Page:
Indoor plants add color, texture and warmth to the home. They allow year-round access to gardening and can even improve air quality. Many houseplants are easy to grow, but they must be given appropriate care in order to thrive. Since your plants were probably started in a greenhouse — grown under ideal conditions — moving them into your home takes a bit of adjustment on their part.
Proper watering and lighting are the most important components of indoor plant care, but humidity and temperatures also play a role. The trick is to try to mimic the climate of the place that plant came from.
Tropical plants thrive in warm, humid environments, while cacti and succulents prefer hot, dry climes. Of course, your home can’t be everything to every plant, but you can take plant needs into consideration when choosing plants. And, with a few tricks, you can convince your green friends that they are living in their ideal environment.
The first thing to consider when selecting a houseplant is where you want to put it. Then match the space and lighting with the plant’s requirements. Do you have a big spot by a sunny window or a small space with moderate light?
Next ask yourself if you are looking for a plant with beautiful green leaves or would prefer a flowering plant. Some flowering houseplants are seasonal while others will bloom year after year (see Top Choices for Easy Care Flowering Houseplants).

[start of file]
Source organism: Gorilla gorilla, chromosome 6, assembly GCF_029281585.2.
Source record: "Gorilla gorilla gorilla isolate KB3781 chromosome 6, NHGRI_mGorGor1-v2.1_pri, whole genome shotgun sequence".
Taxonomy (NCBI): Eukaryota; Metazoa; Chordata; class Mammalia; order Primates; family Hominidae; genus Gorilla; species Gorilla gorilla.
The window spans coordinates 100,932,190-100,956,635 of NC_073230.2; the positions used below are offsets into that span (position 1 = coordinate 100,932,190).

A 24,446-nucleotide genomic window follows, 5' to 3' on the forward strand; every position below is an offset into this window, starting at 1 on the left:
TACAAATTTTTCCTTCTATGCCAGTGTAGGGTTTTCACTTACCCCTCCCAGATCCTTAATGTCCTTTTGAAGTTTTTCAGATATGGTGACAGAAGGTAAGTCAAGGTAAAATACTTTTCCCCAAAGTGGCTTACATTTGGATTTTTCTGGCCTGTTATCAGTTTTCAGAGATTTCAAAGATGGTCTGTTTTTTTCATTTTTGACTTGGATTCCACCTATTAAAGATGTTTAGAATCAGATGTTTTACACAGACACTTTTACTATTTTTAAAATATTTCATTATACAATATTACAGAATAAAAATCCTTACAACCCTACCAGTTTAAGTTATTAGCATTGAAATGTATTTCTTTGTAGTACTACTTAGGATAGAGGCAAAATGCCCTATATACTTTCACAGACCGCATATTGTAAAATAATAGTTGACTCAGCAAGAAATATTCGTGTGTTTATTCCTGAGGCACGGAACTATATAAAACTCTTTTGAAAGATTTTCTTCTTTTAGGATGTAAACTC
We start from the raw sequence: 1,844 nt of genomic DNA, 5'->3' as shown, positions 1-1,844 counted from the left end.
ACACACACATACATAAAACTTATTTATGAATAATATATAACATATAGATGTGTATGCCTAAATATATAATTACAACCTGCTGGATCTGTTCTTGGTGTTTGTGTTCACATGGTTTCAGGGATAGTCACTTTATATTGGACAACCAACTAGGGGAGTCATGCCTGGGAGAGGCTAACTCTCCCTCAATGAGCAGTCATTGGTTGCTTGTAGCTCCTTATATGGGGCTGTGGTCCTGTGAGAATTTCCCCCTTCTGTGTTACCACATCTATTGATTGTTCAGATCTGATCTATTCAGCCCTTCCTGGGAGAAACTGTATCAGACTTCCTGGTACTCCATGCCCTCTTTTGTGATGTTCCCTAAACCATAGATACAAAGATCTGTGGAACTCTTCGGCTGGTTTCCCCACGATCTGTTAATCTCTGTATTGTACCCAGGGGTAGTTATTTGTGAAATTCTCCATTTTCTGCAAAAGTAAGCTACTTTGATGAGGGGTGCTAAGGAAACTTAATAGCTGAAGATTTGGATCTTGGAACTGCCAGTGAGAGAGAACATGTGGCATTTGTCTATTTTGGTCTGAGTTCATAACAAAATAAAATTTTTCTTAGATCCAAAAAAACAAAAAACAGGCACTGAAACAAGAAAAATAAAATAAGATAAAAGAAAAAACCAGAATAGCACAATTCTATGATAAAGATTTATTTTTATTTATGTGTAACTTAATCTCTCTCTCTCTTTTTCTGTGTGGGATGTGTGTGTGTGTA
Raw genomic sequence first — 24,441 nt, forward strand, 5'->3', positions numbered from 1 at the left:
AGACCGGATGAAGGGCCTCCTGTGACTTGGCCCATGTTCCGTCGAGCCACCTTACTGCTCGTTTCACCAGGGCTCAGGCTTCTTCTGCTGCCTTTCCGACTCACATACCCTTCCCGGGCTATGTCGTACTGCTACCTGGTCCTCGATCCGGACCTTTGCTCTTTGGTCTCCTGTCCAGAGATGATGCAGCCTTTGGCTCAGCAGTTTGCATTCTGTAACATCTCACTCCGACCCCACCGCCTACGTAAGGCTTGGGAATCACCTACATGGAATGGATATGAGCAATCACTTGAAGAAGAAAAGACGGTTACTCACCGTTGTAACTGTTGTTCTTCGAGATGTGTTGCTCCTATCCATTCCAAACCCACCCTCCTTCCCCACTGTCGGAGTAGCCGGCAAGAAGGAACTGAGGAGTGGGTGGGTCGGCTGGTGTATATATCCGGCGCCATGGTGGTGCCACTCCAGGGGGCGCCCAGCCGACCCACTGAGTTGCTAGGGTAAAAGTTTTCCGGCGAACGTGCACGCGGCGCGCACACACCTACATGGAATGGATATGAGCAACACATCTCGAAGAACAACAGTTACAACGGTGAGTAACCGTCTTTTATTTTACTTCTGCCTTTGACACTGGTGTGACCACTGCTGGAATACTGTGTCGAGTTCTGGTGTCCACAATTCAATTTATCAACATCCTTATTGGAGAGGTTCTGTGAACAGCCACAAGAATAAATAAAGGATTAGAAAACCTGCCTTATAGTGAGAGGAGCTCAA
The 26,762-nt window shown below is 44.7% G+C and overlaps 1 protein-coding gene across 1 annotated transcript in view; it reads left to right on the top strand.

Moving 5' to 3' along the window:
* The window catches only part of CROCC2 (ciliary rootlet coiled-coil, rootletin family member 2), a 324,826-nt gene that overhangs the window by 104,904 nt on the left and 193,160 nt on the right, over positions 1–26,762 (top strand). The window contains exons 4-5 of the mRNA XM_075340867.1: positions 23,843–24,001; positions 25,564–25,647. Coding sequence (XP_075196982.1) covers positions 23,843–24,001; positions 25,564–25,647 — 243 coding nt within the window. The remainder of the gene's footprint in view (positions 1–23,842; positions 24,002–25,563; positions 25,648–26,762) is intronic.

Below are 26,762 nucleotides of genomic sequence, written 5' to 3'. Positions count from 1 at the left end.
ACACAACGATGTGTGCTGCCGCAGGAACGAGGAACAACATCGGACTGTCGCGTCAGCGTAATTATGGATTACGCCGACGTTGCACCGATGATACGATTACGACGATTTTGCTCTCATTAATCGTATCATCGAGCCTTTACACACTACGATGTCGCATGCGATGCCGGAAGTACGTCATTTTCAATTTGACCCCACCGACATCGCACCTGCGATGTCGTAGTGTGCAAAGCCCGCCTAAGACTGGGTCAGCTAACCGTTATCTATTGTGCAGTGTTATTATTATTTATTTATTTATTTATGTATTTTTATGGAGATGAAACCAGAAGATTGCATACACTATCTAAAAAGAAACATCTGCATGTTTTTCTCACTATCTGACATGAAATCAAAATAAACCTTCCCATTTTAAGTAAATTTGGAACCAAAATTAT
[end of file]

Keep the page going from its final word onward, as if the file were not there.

A third consideration is how much time you can devote to a particular plant. A spider plant will take almost any amount of care (or neglect), while an orchid requires significant tender, loving care.
Indoor Plant Care
Potting soil should be kept moist, but not wet. Of course, there are always exceptions — succulents, and other thick-leafed plants do best when the soil dries out between watering. If the soil is kept too dry or too damp the plant’s roots will begin to die, which can lead to inadequate growth or even death of the plant.
There are several methods to determine when a plant needs water. If the potting soil becomes lighter in color or cracked, it’s probably time to water. Pick up your plant and gauge the weight after watering. After a few practice lifts, you’ll be able to tell if the plant needs water just by picking it up. Of course, you can always stick a finger in the soil to determine how moist it is below the surface. For large plants, a hand-held moisture meter may be your best bet to determine how much water is present around the plant’s root mass.
Do NOT let plants get to the point where they are wilting or the soil is pulling away from the edge of the container. These symptoms indicate dehydration and at this point the plant is already seriously stressed and the roots may be damaged.